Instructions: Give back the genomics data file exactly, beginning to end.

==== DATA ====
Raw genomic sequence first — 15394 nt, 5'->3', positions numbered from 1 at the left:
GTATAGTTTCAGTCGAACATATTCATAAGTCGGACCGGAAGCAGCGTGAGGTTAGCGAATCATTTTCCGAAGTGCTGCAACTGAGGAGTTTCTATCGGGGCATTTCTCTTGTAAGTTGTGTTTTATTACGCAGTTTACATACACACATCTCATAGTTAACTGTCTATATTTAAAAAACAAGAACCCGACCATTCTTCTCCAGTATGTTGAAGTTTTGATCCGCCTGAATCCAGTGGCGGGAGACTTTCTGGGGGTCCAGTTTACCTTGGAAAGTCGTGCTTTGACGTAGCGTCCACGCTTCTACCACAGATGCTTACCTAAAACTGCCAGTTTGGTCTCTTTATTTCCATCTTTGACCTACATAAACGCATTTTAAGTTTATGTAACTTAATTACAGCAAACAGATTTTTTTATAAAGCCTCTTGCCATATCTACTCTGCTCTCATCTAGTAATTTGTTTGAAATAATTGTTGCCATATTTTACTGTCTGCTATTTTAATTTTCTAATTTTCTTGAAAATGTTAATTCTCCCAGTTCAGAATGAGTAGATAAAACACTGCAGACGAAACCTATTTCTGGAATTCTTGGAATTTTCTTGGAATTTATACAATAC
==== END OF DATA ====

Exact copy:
Raw genomic sequence first — 15394 nt, 5'->3', positions numbered from 1 at the left:
GTATAGTTTCAGTCGAACATATTCATAAGTCGGACCGGAAGCAGCGTGAGGTTAGCGAATCATTTTCCGAAGTGCTGCAACTGAGGAGTTTCTATCGGGGCATTTCTCTTGTAAGTTGTGTTTTATTACGCAGTTTACATACACACATCTCATAGTTAACTGTCTATATTTAAAAAACAAGAACCCGACCATTCTTCTCCAGTATGTTGAAGTTTTGATCCGCCTGAATCCAGTGGCGGGAGACTTTCTGGGGGTCCAGTTTACCTTGGAAAGTCGTGCTTTGACGTAGCGTCCACGCTTCTACCACAGATGCTTACCTAAAACTGCCAGTTTGGTCTCTTTATTTCCATCTTTGACCTACATAAACGCATTTTAAGTTTATGTAACTTAATTACAGCAAACAGATTTTTTTATAAAGCCTCTTGCCATATCTACTCTGCTCTCATCTAGTAATTTGTTTGAAATAATTGTTGCCATATTTTACTGTCTGCTATTTTAATTTTCTAATTTTCTTGAAAATGTTAATTCTCCCAGTTCAGAATGAGTAGATAAAACACTGCAGACGAAACCTATTTCTGGAATTCTTGGAATTTTCTTGGAATTTATACAATAC